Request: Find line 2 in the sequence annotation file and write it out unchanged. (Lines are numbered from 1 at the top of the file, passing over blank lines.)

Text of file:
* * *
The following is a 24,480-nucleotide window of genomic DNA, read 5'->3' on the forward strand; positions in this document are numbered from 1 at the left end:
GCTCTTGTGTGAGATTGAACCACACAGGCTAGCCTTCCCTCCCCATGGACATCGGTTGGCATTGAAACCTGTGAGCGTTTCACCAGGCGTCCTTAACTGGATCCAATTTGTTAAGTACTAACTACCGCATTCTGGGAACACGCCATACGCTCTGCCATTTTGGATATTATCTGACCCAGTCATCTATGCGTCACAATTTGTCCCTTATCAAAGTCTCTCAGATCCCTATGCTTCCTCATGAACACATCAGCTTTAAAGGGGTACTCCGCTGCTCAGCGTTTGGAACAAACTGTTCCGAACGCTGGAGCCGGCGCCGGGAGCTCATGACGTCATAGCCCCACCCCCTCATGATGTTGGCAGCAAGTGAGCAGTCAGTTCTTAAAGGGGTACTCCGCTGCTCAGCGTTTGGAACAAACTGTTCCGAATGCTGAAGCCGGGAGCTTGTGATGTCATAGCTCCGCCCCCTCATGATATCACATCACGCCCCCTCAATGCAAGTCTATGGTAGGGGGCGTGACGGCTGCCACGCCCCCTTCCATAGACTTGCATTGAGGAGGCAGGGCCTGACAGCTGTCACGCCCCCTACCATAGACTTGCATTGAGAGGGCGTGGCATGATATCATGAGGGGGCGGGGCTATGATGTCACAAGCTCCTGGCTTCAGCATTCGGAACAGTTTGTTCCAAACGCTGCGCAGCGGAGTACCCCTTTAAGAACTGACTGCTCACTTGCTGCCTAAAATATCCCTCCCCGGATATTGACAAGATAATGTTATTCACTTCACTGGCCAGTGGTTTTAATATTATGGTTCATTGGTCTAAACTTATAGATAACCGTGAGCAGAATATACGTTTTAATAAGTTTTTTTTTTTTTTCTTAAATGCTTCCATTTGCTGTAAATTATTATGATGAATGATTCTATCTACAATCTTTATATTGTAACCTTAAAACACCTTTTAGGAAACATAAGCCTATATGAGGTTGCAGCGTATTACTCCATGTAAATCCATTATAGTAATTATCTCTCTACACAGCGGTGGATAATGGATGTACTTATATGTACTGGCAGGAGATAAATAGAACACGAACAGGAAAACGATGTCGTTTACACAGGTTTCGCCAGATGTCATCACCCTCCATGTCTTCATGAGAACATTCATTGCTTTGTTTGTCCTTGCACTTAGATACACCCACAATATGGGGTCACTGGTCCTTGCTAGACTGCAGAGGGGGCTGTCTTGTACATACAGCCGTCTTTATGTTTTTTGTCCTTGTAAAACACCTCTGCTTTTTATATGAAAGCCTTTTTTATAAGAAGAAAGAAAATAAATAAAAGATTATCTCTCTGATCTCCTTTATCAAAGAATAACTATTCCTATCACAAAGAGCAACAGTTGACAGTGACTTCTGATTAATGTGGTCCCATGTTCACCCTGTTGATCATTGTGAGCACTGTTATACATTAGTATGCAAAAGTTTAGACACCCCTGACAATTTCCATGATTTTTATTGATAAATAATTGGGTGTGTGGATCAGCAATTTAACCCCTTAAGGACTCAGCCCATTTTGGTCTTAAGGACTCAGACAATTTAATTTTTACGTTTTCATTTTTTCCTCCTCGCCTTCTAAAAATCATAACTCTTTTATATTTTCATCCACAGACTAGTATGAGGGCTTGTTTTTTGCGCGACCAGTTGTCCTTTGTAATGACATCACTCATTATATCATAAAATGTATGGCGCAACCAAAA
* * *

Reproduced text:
GCTCTTGTGTGAGATTGAACCACACAGGCTAGCCTTCCCTCCCCATGGACATCGGTTGGCATTGAAACCTGTGAGCGTTTCACCAGGCGTCCTTAACTGGATCCAATTTGTTAAGTACTAACTACCGCATTCTGGGAACACGCCATACGCTCTGCCATTTTGGATATTATCTGACCCAGTCATCTATGCGTCACAATTTGTCCCTTATCAAAGTCTCTCAGATCCCTATGCTTCCTCATGAACACATCAGCTTTAAAGGGGTACTCCGCTGCTCAGCGTTTGGAACAAACTGTTCCGAACGCTGGAGCCGGCGCCGGGAGCTCATGACGTCATAGCCCCACCCCCTCATGATGTTGGCAGCAAGTGAGCAGTCAGTTCTTAAAGGGGTACTCCGCTGCTCAGCGTTTGGAACAAACTGTTCCGAATGCTGAAGCCGGGAGCTTGTGATGTCATAGCTCCGCCCCCTCATGATATCACATCACGCCCCCTCAATGCAAGTCTATGGTAGGGGGCGTGACGGCTGCCACGCCCCCTTCCATAGACTTGCATTGAGGAGGCAGGGCCTGACAGCTGTCACGCCCCCTACCATAGACTTGCATTGAGAGGGCGTGGCATGATATCATGAGGGGGCGGGGCTATGATGTCACAAGCTCCTGGCTTCAGCATTCGGAACAGTTTGTTCCAAACGCTGCGCAGCGGAGTACCCCTTTAAGAACTGACTGCTCACTTGCTGCCTAAAATATCCCTCCCCGGATATTGACAAGATAATGTTATTCACTTCACTGGCCAGTGGTTTTAATATTATGGTTCATTGGTCTAAACTTATAGATAACCGTGAGCAGAATATACGTTTTAATAAGTTTTTTTTTTTTTTCTTAAATGCTTCCATTTGCTGTAAATTATTATGATGAATGATTCTATCTACAATCTTTATATTGTAACCTTAAAACACCTTTTAGGAAACATAAGCCTATATGAGGTTGCAGCGTATTACTCCATGTAAATCCATTATAGTAATTATCTCTCTACACAGCGGTGGATAATGGATGTACTTATATGTACTGGCAGGAGATAAATAGAACACGAACAGGAAAACGATGTCGTTTACACAGGTTTCGCCAGATGTCATCACCCTCCATGTCTTCATGAGAACATTCATTGCTTTGTTTGTCCTTGCACTTAGATACACCCACAATATGGGGTCACTGGTCCTTGCTAGACTGCAGAGGGGGCTGTCTTGTACATACAGCCGTCTTTATGTTTTTTGTCCTTGTAAAACACCTCTGCTTTTTATATGAAAGCCTTTTTTATAAGAAGAAAGAAAATAAATAAAAGATTATCTCTCTGATCTCCTTTATCAAAGAATAACTATTCCTATCACAAAGAGCAACAGTTGACAGTGACTTCTGATTAATGTGGTCCCATGTTCACCCTGTTGATCATTGTGAGCACTGTTATACATTAGTATGCAAAAGTTTAGACACCCCTGACAATTTCCATGATTTTTATTGATAAATAATTGGGTGTGTGGATCAGCAATTTAACCCCTTAAGGACTCAGCCCATTTTGGTCTTAAGGACTCAGACAATTTAATTTTTACGTTTTCATTTTTTCCTCCTCGCCTTCTAAAAATCATAACTCTTTTATATTTTCATCCACAGACTAGTATGAGGGCTTGTTTTTTGCGCGACCAGTTGTCCTTTGTAATGACATCACTCATTATATCATAAAATGTATGGCGCAACCAAAA